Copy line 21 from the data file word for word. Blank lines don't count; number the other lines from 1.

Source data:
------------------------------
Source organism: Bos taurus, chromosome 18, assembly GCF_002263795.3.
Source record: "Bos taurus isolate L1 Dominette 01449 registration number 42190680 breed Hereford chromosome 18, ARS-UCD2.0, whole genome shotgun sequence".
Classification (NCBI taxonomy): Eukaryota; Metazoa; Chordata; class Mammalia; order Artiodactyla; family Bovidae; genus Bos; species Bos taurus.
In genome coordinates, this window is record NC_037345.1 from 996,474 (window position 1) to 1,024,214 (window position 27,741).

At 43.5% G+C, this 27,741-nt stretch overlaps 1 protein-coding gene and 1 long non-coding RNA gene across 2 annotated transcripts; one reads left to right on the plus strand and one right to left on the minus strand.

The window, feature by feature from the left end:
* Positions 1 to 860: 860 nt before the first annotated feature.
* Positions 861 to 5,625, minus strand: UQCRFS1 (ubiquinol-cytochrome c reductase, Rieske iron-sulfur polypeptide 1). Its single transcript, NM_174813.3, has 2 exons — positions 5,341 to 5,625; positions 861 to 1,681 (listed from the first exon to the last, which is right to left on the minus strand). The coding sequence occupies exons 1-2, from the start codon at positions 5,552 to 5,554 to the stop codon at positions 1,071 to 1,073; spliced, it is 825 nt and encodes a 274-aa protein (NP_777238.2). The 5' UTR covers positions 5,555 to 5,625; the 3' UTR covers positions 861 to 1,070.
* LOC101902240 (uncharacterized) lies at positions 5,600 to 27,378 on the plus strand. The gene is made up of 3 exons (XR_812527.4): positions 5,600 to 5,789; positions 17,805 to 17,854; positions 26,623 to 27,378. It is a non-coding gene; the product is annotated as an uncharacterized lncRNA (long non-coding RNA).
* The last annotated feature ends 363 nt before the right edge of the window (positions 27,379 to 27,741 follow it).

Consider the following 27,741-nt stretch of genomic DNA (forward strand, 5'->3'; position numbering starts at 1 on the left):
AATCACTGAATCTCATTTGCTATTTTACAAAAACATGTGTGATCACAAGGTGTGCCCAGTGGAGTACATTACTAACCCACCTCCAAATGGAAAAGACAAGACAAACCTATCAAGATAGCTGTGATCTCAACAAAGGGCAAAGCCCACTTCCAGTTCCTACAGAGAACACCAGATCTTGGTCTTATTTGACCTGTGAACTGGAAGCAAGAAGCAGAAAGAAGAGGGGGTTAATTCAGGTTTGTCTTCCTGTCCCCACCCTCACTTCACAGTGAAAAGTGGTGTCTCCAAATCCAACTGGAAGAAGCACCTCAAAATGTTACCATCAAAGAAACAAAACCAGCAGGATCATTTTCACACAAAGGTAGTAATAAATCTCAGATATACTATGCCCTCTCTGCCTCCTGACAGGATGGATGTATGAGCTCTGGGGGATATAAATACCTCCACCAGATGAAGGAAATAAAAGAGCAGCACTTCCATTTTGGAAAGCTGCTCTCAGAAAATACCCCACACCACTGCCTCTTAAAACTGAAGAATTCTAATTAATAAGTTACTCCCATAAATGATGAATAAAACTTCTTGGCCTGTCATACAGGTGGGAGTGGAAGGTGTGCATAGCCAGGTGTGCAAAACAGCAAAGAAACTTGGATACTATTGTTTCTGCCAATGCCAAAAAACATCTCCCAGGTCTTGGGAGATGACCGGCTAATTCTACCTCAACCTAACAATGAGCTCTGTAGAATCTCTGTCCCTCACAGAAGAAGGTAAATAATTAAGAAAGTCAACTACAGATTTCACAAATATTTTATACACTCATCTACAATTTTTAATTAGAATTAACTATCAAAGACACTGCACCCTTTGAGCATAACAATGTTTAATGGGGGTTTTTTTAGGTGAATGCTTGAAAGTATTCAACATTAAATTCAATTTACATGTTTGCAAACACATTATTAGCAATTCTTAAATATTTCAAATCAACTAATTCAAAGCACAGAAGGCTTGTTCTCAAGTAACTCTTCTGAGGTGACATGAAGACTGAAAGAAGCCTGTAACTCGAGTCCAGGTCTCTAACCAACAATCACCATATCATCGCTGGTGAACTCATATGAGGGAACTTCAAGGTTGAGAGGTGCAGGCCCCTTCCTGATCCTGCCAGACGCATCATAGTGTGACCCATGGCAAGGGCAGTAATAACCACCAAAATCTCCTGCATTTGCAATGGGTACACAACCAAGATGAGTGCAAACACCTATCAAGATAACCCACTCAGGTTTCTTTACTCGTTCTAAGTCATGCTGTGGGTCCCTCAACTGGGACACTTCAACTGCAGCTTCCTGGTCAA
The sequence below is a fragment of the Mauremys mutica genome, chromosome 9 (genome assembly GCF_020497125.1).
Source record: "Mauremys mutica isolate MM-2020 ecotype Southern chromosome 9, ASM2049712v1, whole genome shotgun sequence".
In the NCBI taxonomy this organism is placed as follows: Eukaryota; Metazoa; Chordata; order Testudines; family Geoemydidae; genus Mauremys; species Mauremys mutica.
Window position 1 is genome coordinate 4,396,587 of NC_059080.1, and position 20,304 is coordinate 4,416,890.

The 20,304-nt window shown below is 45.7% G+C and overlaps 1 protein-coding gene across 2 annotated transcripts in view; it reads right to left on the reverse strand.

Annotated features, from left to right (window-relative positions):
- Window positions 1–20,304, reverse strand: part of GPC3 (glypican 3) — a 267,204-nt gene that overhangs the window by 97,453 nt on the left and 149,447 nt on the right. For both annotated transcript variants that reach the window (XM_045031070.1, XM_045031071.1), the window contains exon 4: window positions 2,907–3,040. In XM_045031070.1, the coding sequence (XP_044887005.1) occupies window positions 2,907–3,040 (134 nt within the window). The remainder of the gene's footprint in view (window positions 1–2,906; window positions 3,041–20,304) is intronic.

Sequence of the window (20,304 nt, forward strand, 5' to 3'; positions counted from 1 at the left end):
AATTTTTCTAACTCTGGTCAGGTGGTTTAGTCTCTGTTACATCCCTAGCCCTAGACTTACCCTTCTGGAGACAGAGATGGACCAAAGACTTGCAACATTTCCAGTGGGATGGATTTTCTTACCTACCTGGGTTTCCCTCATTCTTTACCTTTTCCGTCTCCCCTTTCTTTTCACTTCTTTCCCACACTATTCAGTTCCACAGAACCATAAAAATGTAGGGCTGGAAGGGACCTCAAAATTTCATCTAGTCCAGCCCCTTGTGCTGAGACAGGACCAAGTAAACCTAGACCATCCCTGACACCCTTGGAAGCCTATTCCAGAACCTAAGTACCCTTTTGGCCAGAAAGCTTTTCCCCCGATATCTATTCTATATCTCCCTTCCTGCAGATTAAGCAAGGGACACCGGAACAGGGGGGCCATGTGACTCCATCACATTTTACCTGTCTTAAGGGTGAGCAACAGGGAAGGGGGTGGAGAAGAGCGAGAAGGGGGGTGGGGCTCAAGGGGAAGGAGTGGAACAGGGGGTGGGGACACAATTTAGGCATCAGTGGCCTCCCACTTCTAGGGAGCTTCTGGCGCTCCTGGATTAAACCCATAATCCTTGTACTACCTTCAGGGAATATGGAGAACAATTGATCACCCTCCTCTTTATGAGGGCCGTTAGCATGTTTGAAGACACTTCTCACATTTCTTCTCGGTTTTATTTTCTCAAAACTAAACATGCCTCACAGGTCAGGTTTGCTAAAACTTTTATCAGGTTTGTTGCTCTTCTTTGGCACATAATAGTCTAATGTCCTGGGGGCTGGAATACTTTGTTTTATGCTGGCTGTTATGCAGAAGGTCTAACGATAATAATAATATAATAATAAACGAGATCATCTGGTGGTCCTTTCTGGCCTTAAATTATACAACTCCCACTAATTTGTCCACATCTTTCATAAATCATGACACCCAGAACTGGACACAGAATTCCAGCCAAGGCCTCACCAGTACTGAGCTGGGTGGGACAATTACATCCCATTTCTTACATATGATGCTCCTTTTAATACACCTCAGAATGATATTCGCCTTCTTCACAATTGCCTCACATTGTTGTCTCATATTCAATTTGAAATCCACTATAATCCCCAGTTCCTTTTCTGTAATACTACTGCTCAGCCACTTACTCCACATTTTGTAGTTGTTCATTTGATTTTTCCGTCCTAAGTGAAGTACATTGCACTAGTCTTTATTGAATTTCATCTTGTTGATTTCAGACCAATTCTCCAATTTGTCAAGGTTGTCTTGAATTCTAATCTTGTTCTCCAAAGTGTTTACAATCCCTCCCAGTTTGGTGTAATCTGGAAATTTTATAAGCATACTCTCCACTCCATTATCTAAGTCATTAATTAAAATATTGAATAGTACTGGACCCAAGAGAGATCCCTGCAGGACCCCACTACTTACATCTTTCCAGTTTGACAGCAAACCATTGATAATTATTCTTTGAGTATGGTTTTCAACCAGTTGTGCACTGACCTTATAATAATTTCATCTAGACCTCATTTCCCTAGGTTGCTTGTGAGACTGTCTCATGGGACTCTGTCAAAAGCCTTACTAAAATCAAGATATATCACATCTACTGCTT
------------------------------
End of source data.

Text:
AATTTTTCTAACTCTGGTCAGGTGGTTTAGTCTCTGTTACATCCCTAGCCCTAGACTTACCCTTCTGGAGACAGAGATGGACCAAAGACTTGCAACATTTCCAGTGGGATGGATTTTCTTACCTACCTGGGTTTCCCTCATTCTTTACCTTTTCCGTCTCCCCTTTCTTTTCACTTCTTTCCCACACTATTCAGTTCCACAGAACCATAAAAATGTAGGGCTGGAAGGGACCTCAAAATTTCATCTAGTCCAGCCCCTTGTGCTGAGACAGGACCAAGTAAACCTAGACCATCCCTGACACCCTTGGAAGCCTATTCCAGAACCTAAGTACCCTTTTGGCCAGAAAGCTTTTCCCCCGATATCTATTCTATATCTCCCTTCCTGCAGATTAAGCAAGGGACACCGGAACAGGGGGGCCATGTGACTCCATCACATTTTACCTGTCTTAAGGGTGAGCAACAGGGAAGGGGGTGGAGAAGAGCGAGAAGGGGGGTGGGGCTCAAGGGGAAGGAGTGGAACAGGGGGTGGGGACACAATTTAGGCATCAGTGGCCTCCCACTTCTAGGGAGCTTCTGGCGCTCCTGGATTAAACCCATAATCCTTGTACTACCTTCAGGGAATATGGAGAACAATTGATCACCCTCCTCTTTATGAGGGCCGTTAGCATGTTTGAAGACACTTCTCACATTTCTTCTCGGTTTTATTTTCTCAAAACTAAACATGCCTCACAGGTCAGGTTTGCTAAAACTTTTATCAGGTTTGTTGCTCTTCTTTGGCACATAATAGTCTAATGTCCTGGGGGCTGGAATACTTTGTTTTATGCTGGCTGTTATGCAGAAGGTCTAACGATAATAATAATATAATAATAAACGAGATCATCTGGTGGTCCTTTCTGGCCTTAAATTATACAACTCCCACTAATTTGTCCACATCTTTCATAAATCATGACACCCAGAACTGGACACAGAATTCCAGCCAAGGCCTCACCAGTACTGAGCTGGGTGGGACAATTACATCCCATTTCTTACATATGATGCTCCTTTTAATACACCTCAGAATGATATTCGCCTTCTTCACAATTGCCTCACATTGTTGTCTCATATTCAATTTGAAATCCACTATAATCCCCAGTTCCTTTTCTGTAATACTACTGCTCAGCCACTTACTCCACATTTTGTAGTTGTTCATTTGATTTTTCCGTCCTAAGTGAAGTACATTGCACTAGTCTTTATTGAATTTCATCTTGTTGATTTCAGACCAATTCTCCAATTTGTCAAGGTTGTCTTGAATTCTAATCTTGTTCTCCAAAGTGTTTACAATCCCTCCCAGTTTGGTGTAATCTGGAAATTTTATAAGCATACTCTCCACTCCATTATCTAAGTCATTAATTAAAATATTGAATAGTACTGGACCCAAGAGAGATCCCTGCAGGACCCCACTACTTACATCTTTCCAGTTTGACAGCAAACCATTGATAATTATTCTTTGAGTATGGTTTTCAACCAGTTGTGCACTGACCTTATAATAATTTCATCTAGACCTCATTTCCCTAGGTTGCTTGTGAGACTGTCTCATGGGACTCTGTCAAAAGCCTTACTAAAATCAAGATATATCACATCTACTGCTT